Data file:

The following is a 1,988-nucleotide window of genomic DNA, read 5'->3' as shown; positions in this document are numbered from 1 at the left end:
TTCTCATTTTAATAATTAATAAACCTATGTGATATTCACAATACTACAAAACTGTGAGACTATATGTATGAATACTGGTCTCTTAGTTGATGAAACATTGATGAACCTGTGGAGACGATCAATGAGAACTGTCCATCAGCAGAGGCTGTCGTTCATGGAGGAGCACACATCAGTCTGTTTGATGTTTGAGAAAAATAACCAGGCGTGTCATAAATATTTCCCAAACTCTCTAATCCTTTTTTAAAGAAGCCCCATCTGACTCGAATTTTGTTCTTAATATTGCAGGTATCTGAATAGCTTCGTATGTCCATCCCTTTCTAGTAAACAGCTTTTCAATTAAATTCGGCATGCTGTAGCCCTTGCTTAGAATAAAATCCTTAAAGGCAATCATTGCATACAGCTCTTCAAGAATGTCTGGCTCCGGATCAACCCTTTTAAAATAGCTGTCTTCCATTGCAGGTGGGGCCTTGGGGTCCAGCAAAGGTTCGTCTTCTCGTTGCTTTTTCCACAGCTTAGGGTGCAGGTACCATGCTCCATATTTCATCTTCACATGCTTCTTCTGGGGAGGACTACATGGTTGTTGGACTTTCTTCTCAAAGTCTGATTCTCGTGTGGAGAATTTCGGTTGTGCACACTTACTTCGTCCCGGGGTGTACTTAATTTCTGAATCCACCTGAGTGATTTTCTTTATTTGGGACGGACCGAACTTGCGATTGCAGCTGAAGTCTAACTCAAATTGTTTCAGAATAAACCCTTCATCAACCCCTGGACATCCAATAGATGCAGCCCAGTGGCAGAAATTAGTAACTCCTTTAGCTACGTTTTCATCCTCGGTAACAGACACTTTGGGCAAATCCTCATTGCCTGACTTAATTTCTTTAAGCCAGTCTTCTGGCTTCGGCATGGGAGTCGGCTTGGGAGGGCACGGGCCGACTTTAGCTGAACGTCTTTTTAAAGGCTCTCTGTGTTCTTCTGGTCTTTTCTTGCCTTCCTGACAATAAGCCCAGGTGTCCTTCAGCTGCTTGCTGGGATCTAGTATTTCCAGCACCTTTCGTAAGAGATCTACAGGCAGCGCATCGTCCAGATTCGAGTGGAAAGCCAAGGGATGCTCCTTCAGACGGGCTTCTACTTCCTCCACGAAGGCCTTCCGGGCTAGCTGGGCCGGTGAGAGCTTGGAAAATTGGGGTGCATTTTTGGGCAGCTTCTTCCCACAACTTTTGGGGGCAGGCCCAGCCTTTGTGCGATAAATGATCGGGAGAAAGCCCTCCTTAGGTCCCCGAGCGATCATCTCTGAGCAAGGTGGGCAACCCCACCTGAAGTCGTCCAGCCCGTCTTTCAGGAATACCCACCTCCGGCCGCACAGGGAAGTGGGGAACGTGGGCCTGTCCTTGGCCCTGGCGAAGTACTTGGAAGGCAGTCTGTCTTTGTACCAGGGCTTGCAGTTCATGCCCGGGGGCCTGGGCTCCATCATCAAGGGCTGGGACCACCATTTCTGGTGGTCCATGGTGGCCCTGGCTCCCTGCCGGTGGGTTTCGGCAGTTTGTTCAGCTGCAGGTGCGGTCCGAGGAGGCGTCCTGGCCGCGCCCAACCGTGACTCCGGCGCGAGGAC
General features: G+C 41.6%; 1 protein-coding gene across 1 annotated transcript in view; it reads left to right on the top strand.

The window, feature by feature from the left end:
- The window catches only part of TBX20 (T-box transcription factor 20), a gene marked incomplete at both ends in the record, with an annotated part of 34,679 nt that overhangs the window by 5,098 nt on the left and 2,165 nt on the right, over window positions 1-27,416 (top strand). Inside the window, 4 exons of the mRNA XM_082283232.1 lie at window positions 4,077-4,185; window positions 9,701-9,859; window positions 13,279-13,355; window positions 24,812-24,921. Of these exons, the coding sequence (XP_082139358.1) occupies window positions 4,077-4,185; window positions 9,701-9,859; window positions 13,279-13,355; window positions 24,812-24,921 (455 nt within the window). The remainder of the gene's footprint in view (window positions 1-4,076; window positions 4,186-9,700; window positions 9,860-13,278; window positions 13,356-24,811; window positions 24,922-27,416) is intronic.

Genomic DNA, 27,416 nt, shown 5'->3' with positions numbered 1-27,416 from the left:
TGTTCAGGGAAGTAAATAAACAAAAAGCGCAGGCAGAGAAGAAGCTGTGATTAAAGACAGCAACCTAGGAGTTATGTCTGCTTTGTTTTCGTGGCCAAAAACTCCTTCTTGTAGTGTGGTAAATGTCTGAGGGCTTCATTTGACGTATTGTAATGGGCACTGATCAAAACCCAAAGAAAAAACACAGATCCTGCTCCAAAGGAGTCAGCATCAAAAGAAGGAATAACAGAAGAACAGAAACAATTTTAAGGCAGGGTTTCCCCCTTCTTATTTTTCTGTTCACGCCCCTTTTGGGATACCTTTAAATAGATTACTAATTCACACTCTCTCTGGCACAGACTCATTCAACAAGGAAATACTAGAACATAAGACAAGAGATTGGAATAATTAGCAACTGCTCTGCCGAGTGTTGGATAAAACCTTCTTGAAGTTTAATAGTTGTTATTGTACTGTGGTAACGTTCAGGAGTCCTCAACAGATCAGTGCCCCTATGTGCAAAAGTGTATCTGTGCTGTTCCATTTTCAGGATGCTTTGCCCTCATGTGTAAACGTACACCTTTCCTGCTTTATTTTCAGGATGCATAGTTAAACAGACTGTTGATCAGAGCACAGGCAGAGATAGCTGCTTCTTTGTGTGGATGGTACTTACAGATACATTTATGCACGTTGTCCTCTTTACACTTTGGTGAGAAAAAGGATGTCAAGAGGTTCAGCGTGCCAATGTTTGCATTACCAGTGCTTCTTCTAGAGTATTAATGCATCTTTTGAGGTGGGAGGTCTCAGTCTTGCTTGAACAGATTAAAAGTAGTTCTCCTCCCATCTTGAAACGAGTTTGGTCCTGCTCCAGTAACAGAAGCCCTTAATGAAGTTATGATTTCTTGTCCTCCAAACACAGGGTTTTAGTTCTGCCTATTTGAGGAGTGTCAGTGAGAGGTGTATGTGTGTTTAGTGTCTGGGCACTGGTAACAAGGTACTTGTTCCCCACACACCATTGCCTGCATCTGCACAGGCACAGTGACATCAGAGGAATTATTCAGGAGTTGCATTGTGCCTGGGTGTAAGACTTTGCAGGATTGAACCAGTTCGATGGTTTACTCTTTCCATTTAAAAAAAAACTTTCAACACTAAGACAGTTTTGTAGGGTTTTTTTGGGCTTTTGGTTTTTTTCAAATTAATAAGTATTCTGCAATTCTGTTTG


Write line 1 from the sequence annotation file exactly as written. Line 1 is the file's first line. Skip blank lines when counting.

The following is a 1,988-nucleotide window of genomic DNA, read 5'->3' as shown; positions in this document are numbered from 1 at the left end: